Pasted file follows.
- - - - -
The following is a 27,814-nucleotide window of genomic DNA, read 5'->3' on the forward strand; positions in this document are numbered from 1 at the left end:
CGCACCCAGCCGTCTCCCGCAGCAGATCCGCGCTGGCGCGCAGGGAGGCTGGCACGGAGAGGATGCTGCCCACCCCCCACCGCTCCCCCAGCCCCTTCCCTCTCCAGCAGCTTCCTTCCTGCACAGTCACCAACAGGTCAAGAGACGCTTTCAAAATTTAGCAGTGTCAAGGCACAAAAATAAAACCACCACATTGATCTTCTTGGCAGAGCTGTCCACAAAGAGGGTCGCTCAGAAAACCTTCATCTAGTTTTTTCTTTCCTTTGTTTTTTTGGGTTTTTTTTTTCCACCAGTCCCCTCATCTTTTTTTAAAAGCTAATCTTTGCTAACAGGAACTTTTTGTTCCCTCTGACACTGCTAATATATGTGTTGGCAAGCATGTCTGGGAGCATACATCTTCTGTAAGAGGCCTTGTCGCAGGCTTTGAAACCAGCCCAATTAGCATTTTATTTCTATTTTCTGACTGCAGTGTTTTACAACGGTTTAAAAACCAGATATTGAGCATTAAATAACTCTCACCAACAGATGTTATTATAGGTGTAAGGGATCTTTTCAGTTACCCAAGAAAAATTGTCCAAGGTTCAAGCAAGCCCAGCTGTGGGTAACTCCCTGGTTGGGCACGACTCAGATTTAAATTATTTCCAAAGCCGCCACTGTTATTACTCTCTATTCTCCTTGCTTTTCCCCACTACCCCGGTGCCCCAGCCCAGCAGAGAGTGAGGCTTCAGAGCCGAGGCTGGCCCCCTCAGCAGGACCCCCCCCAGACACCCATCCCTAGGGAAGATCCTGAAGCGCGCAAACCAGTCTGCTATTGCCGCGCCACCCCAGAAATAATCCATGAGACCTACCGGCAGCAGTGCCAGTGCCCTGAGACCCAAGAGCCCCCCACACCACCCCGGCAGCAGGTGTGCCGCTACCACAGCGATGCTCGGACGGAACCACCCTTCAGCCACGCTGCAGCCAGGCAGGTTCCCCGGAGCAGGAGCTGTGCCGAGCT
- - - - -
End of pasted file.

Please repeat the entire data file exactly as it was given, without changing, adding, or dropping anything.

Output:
The following is a 27,814-nucleotide window of genomic DNA, read 5'->3' on the forward strand; positions in this document are numbered from 1 at the left end:
CGCACCCAGCCGTCTCCCGCAGCAGATCCGCGCTGGCGCGCAGGGAGGCTGGCACGGAGAGGATGCTGCCCACCCCCCACCGCTCCCCCAGCCCCTTCCCTCTCCAGCAGCTTCCTTCCTGCACAGTCACCAACAGGTCAAGAGACGCTTTCAAAATTTAGCAGTGTCAAGGCACAAAAATAAAACCACCACATTGATCTTCTTGGCAGAGCTGTCCACAAAGAGGGTCGCTCAGAAAACCTTCATCTAGTTTTTTCTTTCCTTTGTTTTTTTGGGTTTTTTTTTTCCACCAGTCCCCTCATCTTTTTTTAAAAGCTAATCTTTGCTAACAGGAACTTTTTGTTCCCTCTGACACTGCTAATATATGTGTTGGCAAGCATGTCTGGGAGCATACATCTTCTGTAAGAGGCCTTGTCGCAGGCTTTGAAACCAGCCCAATTAGCATTTTATTTCTATTTTCTGACTGCAGTGTTTTACAACGGTTTAAAAACCAGATATTGAGCATTAAATAACTCTCACCAACAGATGTTATTATAGGTGTAAGGGATCTTTTCAGTTACCCAAGAAAAATTGTCCAAGGTTCAAGCAAGCCCAGCTGTGGGTAACTCCCTGGTTGGGCACGACTCAGATTTAAATTATTTCCAAAGCCGCCACTGTTATTACTCTCTATTCTCCTTGCTTTTCCCCACTACCCCGGTGCCCCAGCCCAGCAGAGAGTGAGGCTTCAGAGCCGAGGCTGGCCCCCTCAGCAGGACCCCCCCCAGACACCCATCCCTAGGGAAGATCCTGAAGCGCGCAAACCAGTCTGCTATTGCCGCGCCACCCCAGAAATAATCCATGAGACCTACCGGCAGCAGTGCCAGTGCCCTGAGACCCAAGAGCCCCCCACACCACCCCGGCAGCAGGTGTGCCGCTACCACAGCGATGCTCGGACGGAACCACCCTTCAGCCACGCTGCAGCCAGGCAGGTTCCCCGGAGCAGGAGCTGTGCCGAGCT